January 24, 2014

TDCJ’s Offender Grievance Program

TDCJSealFrom: Texas Department of Criminal Justice

An effective grievance program extends far beyond the staff of the grievance department. It involves an ongoing commitment by both staff and offenders at every facility to solve problems. The grievance program also provides a variety of supportive and protective functions by giving the offender an alternative to confrontation and an outlet for frustration and aggression. The program offers the offender a less formal alternative to litigation, thus saving taxpayers the cost of defending the agency in court. Grievances, when taken collectively, provide a wealth of insight into the daily operations of each unit that is helpful in maintaining a safe and secure environment for staff and offenders.

The current offender grievance process facilitates problem resolution at two distinct administrative levels. The first, commonly referred to as Step 1, allows the Warden to identify and resolve issues at the unit level. The second level, known as Step 2, affords an offender the opportunity to appeal the Warden’s decision. Step 2 grievances are sent off the unit to the Central Grievance Office in Huntsville, Texas for
review. Once the two-step process has been completed, the offender’s administrative remedies within TDCJ have been exhausted.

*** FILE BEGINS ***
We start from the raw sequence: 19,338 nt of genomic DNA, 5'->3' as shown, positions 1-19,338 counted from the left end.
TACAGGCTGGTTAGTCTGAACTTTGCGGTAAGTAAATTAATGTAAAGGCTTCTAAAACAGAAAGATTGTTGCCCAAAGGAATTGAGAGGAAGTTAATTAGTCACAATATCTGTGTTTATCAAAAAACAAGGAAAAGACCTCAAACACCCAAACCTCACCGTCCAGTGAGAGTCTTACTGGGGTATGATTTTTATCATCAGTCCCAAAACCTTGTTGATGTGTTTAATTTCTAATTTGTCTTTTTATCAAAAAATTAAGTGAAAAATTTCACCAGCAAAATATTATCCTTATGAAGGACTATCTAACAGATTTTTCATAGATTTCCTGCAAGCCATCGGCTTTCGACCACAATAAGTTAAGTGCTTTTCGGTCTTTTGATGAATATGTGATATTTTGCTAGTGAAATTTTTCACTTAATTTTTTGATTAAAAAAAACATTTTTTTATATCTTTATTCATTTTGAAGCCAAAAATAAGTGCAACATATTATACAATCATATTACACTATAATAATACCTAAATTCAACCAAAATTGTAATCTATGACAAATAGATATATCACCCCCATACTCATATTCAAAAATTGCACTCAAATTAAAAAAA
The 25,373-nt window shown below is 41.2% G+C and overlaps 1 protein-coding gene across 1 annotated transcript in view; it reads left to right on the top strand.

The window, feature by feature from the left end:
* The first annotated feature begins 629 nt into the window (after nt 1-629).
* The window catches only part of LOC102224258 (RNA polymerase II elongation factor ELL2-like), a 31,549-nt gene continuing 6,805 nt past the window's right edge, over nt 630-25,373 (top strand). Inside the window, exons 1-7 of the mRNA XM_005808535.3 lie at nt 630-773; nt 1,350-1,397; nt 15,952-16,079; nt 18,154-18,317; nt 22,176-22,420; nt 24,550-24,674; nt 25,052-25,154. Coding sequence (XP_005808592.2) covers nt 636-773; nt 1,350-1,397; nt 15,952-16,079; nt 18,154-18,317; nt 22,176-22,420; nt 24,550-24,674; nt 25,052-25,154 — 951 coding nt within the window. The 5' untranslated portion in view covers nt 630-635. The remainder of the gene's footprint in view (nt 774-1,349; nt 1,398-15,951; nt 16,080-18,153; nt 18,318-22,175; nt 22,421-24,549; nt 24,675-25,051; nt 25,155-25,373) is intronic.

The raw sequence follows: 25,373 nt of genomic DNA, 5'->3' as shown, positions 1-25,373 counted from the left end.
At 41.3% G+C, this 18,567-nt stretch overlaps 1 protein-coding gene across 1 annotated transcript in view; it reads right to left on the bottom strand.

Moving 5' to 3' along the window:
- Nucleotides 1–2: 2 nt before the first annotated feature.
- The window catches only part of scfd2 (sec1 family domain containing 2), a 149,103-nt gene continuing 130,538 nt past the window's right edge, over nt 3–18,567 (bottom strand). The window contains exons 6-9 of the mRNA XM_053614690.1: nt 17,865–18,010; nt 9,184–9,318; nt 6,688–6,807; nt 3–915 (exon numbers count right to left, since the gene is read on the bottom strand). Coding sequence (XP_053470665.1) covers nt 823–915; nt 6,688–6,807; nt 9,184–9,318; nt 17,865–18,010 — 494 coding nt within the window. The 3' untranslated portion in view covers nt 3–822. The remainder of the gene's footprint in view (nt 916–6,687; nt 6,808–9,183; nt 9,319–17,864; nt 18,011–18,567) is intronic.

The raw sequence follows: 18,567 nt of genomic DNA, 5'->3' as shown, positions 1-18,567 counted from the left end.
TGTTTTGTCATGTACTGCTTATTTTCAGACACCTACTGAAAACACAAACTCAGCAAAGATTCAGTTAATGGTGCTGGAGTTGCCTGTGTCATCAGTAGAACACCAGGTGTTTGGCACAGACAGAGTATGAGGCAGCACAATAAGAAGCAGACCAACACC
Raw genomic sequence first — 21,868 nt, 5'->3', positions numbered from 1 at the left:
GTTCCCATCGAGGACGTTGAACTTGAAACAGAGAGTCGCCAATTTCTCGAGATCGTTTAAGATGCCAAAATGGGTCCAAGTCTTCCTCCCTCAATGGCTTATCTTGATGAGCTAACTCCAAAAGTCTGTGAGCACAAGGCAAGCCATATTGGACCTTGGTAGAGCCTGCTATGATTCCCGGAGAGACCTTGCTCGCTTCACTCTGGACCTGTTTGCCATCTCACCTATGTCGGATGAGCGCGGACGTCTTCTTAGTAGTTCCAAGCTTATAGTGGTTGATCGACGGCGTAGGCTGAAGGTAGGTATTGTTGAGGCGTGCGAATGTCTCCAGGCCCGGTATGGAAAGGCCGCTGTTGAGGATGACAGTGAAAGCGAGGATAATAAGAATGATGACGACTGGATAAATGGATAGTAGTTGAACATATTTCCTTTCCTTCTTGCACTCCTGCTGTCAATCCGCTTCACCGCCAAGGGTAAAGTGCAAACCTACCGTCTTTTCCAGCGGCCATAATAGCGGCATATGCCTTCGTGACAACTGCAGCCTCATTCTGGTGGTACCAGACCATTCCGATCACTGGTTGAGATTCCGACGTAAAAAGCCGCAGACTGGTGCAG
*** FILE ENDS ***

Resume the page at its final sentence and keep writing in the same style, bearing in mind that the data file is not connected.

During Fiscal Year 2012 Texas offenders located in TDCJ units across the state filed a combined 216,258 Step 1 and Step 2 grievances, which represents an increase from the previous fiscal year. Approximately 26% of all Step 1 grievances were appealed to the second step, indicating that effective problem resolution is occurring at the unit level.

Grievable Issues
√ TDCJ policies and procedures
√ Actions of an employee or another offender
√ Harassment and/or retaliation for use of the
grievance procedure or access to courts
√ Loss or damage of pers
onal property by TDCJ
√ Basic care (things that TDCJ has control over)

Non-Grievable Issues
x State or Federal Laws
x Parole decisions
x Time-served credit disputes
x Matters for which other formal appeal
mechanisms exist
x Any matter beyond the control of the Agency

Remedies which are available through the Grievance Procedures
√ Restitution of property, either monetary or